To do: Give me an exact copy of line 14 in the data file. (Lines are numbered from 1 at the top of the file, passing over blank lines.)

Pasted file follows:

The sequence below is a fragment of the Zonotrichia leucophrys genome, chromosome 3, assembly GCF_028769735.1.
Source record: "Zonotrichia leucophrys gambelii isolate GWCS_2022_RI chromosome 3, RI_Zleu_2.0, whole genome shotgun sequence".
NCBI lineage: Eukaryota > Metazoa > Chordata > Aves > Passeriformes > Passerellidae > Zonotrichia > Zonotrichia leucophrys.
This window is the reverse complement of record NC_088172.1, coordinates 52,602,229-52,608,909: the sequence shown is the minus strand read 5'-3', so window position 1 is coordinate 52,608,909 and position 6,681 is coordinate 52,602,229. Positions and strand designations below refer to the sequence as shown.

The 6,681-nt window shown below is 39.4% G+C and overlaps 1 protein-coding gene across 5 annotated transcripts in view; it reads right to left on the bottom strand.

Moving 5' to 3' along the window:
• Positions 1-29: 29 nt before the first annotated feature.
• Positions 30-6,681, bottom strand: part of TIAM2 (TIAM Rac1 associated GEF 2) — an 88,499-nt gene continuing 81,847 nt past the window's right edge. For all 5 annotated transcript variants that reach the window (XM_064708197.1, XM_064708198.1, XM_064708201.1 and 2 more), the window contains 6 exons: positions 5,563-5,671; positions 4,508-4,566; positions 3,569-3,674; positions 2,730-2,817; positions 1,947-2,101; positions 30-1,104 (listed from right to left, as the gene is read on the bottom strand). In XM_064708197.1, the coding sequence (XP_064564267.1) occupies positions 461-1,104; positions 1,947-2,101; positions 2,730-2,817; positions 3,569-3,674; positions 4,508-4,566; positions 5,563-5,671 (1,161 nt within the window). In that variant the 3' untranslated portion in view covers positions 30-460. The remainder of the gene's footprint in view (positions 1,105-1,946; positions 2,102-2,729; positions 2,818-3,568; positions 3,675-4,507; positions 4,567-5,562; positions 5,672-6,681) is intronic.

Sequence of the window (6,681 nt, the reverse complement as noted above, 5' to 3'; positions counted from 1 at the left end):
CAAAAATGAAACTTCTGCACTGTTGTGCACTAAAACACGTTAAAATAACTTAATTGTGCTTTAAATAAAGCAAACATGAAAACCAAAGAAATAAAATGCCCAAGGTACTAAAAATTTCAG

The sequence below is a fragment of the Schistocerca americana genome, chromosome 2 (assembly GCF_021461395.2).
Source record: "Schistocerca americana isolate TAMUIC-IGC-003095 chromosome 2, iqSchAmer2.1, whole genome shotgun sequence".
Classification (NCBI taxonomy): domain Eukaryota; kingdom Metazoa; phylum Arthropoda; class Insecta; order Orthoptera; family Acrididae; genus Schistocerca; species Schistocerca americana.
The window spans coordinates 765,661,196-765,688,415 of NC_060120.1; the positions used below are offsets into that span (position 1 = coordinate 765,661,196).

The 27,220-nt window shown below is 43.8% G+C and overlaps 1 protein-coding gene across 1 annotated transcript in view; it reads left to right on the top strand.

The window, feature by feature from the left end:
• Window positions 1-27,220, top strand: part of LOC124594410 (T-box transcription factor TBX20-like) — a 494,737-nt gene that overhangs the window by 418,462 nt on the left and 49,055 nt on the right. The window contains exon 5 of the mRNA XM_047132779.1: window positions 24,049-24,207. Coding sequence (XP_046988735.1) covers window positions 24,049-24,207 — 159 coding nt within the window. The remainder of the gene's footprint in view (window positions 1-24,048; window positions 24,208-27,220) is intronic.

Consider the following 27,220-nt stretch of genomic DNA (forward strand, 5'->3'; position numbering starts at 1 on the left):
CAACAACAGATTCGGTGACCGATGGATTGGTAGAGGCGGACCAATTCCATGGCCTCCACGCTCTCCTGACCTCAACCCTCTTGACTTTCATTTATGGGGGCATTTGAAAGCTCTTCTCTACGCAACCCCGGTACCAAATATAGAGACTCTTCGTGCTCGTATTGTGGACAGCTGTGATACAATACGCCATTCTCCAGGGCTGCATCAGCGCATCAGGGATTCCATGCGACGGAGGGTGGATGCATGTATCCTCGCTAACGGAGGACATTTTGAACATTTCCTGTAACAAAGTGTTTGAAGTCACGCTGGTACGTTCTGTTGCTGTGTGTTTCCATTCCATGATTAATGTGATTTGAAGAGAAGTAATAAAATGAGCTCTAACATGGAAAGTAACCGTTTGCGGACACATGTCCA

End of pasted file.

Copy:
The window spans coordinates 765,661,196-765,688,415 of NC_060120.1; the positions used below are offsets into that span (position 1 = coordinate 765,661,196).